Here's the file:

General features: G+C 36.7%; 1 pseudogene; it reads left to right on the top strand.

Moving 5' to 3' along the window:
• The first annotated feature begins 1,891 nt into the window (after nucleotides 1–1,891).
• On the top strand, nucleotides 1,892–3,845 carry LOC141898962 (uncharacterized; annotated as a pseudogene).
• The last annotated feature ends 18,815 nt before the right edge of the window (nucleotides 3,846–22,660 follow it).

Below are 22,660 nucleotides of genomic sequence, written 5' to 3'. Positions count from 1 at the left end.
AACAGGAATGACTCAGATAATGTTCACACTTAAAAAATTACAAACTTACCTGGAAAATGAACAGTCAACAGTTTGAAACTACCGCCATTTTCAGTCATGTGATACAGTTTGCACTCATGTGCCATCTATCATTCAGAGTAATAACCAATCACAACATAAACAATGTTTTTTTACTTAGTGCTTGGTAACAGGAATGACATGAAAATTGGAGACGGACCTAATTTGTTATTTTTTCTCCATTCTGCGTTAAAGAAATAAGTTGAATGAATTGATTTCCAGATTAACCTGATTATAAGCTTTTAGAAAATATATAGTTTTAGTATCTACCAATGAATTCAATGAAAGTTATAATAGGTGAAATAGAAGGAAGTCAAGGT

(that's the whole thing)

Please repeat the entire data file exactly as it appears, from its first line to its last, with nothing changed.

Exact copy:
General features: G+C 36.7%; 1 pseudogene; it reads left to right on the top strand.

Moving 5' to 3' along the window:
• The first annotated feature begins 1,891 nt into the window (after nucleotides 1–1,891).
• On the top strand, nucleotides 1,892–3,845 carry LOC141898962 (uncharacterized; annotated as a pseudogene).
• The last annotated feature ends 18,815 nt before the right edge of the window (nucleotides 3,846–22,660 follow it).

Below are 22,660 nucleotides of genomic sequence, written 5' to 3'. Positions count from 1 at the left end.
AACAGGAATGACTCAGATAATGTTCACACTTAAAAAATTACAAACTTACCTGGAAAATGAACAGTCAACAGTTTGAAACTACCGCCATTTTCAGTCATGTGATACAGTTTGCACTCATGTGCCATCTATCATTCAGAGTAATAACCAATCACAACATAAACAATGTTTTTTTACTTAGTGCTTGGTAACAGGAATGACATGAAAATTGGAGACGGACCTAATTTGTTATTTTTTCTCCATTCTGCGTTAAAGAAATAAGTTGAATGAATTGATTTCCAGATTAACCTGATTATAAGCTTTTAGAAAATATATAGTTTTAGTATCTACCAATGAATTCAATGAAAGTTATAATAGGTGAAATAGAAGGAAGTCAAGGT